If additional safeguards are enacted into law to protect consumers from predatory payday and title lending, some of the current lenders will likely move out of the state, claiming that new regulations are driving them out of business. This is beneficial to the community and inevitable when additional protections are established. Encouraging responsible lending will necessarily entail getting rid of the lenders that are unwilling to extend loans with terms that are fair to consumers.
If these lenders leave the state or become less available, low-income consumers will still have options at their disposal to deal with financial shortfalls. Many creditors will negotiate payment plans with borrowers. Also, borrowers may turn to friends or family for help instead of taking out a loan, which is something that many already do to escape predatory loan debt. Additionally, if these loans were not available, many borrowers would simply cut back on expenses.
In a July 2012 study based on a survey of payday loan borrowers, Pew Charitable Trusts found that most would choose options that do not connect them to a formal institution if payday loans were unavailable. In the Pew survey, 81% said they would cut back on expenses; 62% said they would delay payment of their bills; 57% said they would borrow from family or friends; and 57% said they would sell or pawn personal items. Only 44% of consumers would get a loan from a bank or credit union; 37% would use a credit card; and 17% of employed borrowers would get a loan from their employer.34
North Carolina’s experience confirms these findings. In 2001, state legislators allowed laws that permitted payday lending at high interest rates to expire. Five years later, the attorney general reported that the last of the payday lenders in the state had agreed to stop making illegal loans.35 In a 2007 report commissioned by the Office of the Commissioner of Banks, survey responses and focus groups showed that the absence of storefront payday lending had no significant impact on the availability of credit for households in North Carolina. The most frequent options used by those facing financial shortfalls were paying the expense late or not paying, using money from a savings account, and obtaining money from friends or family.36
Eliminating predatory lending products also allows responsible lenders to enter the market. From 2002 to 2006, the first four years that loans with annual interest rates above 36% were banned in North Carolina, there was a 37% increase in the number of loans made at or below 36% APR.37 The North Carolina State Employees Credit Union, the biggest in the state, created an alternative payday loan product with an annual interest rate of 12% and a savings plan.38 Similarly, after the Military Lending Act of 2007 limited the interest rate for loans extended to active-duty military personnel and their families to 36%, non-profits and military relief societies began offering interest-free loans.39 Many military credit unions and banks also began extending loans at low interest rates or with zero interest.40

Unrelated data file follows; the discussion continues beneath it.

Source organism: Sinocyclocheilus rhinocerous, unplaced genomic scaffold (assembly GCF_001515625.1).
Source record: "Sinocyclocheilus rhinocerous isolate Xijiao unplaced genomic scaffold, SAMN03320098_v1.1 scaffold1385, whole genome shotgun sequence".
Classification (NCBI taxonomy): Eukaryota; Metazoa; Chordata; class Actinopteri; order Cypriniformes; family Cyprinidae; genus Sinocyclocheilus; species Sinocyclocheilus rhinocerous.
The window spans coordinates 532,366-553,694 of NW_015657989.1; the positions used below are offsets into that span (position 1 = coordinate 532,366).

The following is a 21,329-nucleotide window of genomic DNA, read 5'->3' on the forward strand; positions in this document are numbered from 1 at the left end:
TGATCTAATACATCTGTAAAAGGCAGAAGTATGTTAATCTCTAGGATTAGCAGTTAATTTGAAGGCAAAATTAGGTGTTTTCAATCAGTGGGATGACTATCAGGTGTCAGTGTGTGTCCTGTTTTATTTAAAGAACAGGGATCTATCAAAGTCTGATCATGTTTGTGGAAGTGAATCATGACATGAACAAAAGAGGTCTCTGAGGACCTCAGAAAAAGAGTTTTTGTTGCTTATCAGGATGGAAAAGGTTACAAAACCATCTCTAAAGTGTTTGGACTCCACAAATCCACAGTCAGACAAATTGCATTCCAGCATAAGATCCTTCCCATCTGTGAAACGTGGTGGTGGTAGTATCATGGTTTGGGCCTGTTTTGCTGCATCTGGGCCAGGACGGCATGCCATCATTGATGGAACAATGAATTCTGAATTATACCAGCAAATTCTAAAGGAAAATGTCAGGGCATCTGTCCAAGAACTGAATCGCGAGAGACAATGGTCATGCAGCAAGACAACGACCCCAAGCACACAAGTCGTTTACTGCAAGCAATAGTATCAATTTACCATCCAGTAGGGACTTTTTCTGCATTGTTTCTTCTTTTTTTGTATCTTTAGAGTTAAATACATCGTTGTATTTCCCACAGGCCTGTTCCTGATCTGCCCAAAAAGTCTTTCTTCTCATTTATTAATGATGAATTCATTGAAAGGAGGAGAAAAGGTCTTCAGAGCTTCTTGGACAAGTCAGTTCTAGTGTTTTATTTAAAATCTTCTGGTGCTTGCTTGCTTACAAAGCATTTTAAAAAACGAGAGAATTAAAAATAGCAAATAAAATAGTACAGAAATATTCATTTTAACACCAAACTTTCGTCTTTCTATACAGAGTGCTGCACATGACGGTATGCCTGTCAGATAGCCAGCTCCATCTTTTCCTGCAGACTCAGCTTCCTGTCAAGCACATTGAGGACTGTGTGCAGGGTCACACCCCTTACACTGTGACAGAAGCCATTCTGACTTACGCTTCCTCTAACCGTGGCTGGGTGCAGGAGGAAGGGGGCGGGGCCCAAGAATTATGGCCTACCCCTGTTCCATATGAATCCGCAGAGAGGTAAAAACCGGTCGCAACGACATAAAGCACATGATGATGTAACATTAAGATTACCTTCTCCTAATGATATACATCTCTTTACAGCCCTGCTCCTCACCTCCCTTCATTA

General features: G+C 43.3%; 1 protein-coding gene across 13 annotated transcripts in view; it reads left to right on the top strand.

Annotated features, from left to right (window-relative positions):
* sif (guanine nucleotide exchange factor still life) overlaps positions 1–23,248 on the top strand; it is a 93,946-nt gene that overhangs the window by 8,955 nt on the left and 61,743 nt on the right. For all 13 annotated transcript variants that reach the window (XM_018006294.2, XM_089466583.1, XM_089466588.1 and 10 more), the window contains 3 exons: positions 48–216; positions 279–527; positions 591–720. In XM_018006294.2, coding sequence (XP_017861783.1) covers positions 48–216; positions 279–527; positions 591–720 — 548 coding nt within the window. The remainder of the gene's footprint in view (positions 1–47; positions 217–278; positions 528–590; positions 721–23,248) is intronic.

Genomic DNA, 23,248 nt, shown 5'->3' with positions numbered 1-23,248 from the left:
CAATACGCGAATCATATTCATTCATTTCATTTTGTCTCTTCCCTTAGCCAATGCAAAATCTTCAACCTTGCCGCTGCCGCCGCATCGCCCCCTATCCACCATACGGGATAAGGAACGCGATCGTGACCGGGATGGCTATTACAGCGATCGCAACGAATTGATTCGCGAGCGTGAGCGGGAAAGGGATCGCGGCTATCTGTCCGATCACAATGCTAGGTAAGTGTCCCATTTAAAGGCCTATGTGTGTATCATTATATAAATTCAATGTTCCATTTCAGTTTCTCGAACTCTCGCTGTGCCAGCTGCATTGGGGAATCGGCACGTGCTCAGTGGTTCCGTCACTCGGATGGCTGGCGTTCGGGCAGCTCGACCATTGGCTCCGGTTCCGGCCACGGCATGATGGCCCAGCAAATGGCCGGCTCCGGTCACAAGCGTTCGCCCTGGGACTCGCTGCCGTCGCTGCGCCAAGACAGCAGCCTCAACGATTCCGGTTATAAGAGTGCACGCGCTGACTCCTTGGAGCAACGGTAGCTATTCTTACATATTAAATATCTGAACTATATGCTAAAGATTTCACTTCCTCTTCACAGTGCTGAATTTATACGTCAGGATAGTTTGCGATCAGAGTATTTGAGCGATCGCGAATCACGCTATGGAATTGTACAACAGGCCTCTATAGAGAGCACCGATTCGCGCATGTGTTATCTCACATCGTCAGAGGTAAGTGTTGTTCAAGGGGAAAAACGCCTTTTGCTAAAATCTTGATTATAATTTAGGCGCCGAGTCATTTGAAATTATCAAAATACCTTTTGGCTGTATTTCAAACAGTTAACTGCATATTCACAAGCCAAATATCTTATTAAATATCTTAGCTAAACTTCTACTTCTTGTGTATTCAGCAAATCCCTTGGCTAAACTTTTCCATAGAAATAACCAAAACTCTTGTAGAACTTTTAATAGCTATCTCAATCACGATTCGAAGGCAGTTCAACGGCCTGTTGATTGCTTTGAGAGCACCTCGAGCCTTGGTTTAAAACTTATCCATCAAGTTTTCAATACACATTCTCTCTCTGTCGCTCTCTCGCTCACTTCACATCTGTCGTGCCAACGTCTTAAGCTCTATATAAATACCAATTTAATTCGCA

A pilot program conducted by the Federal Deposit Insurance Corporation also established a “safe, affordable, and feasible template for small-dollar loans.” Charge-off ratios, which represent the amount of debt the bank believes will never be recovered, were in line with the industry average. Most pilot bankers indicated that small-dollar loans were a useful business strategy for developing or retaining long-term relationships with consumers.41
Already, many credit unions in Alabama offer 90-day loans at annual interest rates of 18% or lower. These credit unions will offer loans to borrowers with no credit or bad credit, requiring only that they are members of the credit union and can provide proof of income or direct deposit. If additional protections are enacted into law, other banks, credit unions and community organizations will step in to offer safe products to meet the demand for small-dollar loans.
Policymakers must regulate both payday and title loans to protect consumers from predatory lenders. Otherwise, Alabama lenders, many of which are engaged in both payday and title lending, will simply push their customers to take out whichever loan is more favorable to the lender under the new regulatory structure. Other states have seen this reaction to increased regulation. For example, in Arizona, when the payday loan law expired, more than 200 payday lenders filed licenses to operate as title lenders and encouraged their customers to shift to these loans.42 In Virginia, the number of title loans increased five-fold between 2010 and 2011 after restrictions on payday lending took effect in 2009.43 Policymakers must take a strong stand on protecting vulnerable communities by addressing both types of predatory loans.